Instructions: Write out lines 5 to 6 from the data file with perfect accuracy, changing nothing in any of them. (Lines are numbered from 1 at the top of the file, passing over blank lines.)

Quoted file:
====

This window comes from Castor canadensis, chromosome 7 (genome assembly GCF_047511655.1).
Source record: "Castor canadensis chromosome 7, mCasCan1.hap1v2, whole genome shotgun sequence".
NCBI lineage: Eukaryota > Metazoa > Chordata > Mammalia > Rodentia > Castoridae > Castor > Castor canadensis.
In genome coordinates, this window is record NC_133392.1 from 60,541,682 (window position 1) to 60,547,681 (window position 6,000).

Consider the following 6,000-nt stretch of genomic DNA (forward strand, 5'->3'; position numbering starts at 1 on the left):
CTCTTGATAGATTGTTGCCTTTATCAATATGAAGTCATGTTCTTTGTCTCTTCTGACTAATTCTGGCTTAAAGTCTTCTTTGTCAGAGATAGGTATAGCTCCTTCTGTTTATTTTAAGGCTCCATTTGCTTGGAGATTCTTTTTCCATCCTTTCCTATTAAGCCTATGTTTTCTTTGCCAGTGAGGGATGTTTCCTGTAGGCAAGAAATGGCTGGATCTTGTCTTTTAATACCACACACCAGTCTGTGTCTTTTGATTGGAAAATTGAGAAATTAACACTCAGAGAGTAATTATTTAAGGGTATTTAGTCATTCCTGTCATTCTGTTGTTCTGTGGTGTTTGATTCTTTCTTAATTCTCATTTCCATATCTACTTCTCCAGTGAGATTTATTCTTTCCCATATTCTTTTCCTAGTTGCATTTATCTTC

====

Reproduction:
Consider the following 6,000-nt stretch of genomic DNA (forward strand, 5'->3'; position numbering starts at 1 on the left):
CTCTTGATAGATTGTTGCCTTTATCAATATGAAGTCATGTTCTTTGTCTCTTCTGACTAATTCTGGCTTAAAGTCTTCTTTGTCAGAGATAGGTATAGCTCCTTCTGTTTATTTTAAGGCTCCATTTGCTTGGAGATTCTTTTTCCATCCTTTCCTATTAAGCCTATGTTTTCTTTGCCAGTGAGGGATGTTTCCTGTAGGCAAGAAATGGCTGGATCTTGTCTTTTAATACCACACACCAGTCTGTGTCTTTTGATTGGAAAATTGAGAAATTAACACTCAGAGAGTAATTATTTAAGGGTATTTAGTCATTCCTGTCATTCTGTTGTTCTGTGGTGTTTGATTCTTTCTTAATTCTCATTTCCATATCTACTTCTCCAGTGAGATTTATTCTTTCCCATATTCTTTTCCTAGTTGCATTTATCTTC